by Erma Bombeck
Most women become mothers by accident, some by choice,
a few by social pressure and a couple by habit.
This year nearly 100,000 women will become mothers of handicapped children. Did you ever wonder how these mothers are chosen? Somehow I visualize God hovering over Earth selecting his instruments for propagation with great care and deliberation.
As he observes, he instructs his angels to take notes in a giant ledger.
“Forrest, Marjorie, daughter. Patron Saint, Celia.”
“Rutledge, Carrie, twins. Patron Saint…give her Gerard. He’s used to profanity.”
Finally he passes a name to an angel and smiles.
“Give her a handicapped child.”
The angel is curious. “Why this one, God? She’s so happy.”
“Exactly,” smiles God.
“But does she have the patience?” asks the angel.
“I don’t want her to have too much patience, or she’ll drown in a sea of self-pity and despair. Once the shock and resentment wear off she’ll handle it.”
“I watched her today. She has that sense of self and independence so rare and so necessary in a mother. You see, the child I’m going to give her has a world of it’s own. She has to make it live in her world, and that’s not going to be easy.”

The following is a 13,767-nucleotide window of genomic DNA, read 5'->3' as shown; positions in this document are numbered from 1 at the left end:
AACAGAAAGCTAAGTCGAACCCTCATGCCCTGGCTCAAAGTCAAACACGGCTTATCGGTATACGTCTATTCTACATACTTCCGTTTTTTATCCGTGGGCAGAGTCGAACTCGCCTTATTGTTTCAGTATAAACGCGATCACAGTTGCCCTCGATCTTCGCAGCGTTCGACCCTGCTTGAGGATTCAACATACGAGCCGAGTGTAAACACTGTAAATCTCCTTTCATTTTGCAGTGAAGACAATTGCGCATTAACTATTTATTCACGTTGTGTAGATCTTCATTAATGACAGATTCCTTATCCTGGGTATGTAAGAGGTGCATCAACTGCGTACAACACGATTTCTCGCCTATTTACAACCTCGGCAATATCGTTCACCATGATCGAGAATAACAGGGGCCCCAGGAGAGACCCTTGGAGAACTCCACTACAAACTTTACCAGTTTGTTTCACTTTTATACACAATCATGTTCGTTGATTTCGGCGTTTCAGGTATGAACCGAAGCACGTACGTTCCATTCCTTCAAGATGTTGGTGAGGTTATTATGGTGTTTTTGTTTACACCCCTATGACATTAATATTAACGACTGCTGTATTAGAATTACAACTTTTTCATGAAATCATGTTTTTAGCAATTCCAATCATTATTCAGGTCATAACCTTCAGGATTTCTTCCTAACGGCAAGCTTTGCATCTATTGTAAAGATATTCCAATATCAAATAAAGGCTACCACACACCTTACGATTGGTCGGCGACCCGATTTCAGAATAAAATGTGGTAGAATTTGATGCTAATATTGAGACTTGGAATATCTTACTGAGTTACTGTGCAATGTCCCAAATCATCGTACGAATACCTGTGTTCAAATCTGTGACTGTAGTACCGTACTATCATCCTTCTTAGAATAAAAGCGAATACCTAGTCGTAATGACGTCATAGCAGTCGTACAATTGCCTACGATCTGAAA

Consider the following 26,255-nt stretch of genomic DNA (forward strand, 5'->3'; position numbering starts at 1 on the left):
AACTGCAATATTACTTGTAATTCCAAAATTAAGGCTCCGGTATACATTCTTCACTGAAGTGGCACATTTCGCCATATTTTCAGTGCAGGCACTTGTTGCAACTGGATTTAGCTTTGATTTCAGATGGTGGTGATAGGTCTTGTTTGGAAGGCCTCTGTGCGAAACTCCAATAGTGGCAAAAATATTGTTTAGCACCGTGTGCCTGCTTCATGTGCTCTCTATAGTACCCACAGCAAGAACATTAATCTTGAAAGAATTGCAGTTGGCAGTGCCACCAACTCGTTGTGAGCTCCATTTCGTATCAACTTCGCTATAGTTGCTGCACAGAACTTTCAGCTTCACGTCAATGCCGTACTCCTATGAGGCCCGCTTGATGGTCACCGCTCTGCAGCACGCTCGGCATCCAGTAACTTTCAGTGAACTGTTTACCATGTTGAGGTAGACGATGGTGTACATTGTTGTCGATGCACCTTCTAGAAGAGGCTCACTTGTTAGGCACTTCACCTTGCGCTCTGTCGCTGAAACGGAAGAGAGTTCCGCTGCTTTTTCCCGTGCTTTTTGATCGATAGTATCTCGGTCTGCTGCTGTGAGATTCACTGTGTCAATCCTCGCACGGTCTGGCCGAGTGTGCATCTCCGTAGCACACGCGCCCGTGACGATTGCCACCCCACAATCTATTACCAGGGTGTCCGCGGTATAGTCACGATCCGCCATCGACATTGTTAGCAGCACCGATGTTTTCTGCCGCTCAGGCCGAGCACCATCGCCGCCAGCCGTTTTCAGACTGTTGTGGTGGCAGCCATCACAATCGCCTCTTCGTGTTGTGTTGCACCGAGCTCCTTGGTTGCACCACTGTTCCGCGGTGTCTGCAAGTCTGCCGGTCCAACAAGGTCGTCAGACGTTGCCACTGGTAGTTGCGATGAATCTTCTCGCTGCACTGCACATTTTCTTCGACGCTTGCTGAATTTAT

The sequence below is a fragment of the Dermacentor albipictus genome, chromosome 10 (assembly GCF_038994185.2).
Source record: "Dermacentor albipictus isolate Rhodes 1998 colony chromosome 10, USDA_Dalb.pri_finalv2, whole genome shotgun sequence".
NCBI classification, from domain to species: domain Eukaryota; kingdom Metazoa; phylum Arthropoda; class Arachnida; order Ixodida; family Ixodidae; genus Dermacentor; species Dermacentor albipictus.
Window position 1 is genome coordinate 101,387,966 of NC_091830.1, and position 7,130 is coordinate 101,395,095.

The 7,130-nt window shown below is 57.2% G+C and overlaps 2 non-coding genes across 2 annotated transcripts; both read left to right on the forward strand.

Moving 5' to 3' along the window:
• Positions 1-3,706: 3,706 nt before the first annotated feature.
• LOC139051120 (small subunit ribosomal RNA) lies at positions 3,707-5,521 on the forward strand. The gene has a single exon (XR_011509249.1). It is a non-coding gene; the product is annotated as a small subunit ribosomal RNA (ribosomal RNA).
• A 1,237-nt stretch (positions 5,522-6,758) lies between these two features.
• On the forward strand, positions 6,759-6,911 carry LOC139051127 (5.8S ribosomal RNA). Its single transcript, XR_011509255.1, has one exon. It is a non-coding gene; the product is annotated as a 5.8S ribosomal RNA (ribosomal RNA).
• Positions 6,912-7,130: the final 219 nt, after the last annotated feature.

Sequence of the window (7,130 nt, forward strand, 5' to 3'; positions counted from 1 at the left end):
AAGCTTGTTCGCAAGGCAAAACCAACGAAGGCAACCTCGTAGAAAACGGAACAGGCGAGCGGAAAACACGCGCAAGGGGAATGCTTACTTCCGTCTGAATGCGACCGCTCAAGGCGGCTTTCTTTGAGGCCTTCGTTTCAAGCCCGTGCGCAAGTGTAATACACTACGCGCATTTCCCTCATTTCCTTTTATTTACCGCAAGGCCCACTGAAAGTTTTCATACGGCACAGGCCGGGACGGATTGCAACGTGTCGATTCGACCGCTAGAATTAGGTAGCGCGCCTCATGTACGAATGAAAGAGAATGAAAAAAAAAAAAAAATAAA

“But Lord, I don’t think she even believes in you.”
The angel gasps, “Selfishness? Is that a virtue?”
She will never be alone. I will be at her side every minute of every day of her life
because she is doing my work as surely as she is here by my side.”
“Armstrong, Beth, son. Patron Saint, Matthew.”
“Could I give a handicapped child a mother who knows no laughter? That would be cruel.”
“No matter, I can fix that. This one is perfect. She has just enough selfishness.”
“If she can’t separate herself from the child occasionally, she will never survive. Yes, here is a woman whom I will bless with a child less than perfect. She doesn’t know it yet, but she is to be envied. She will never take for granted a spoken word.
She will never consider a step ordinary. When her child says momma for the first time, she will be witness to a miracle and know it. I will permit her to see clearly the things I see–ignorance, cruelty, prejudice–and allow her to rise above them.
“And what about her Patron Saint?” asks the angel, his pen poised in the air.
“A mirror will suffice.”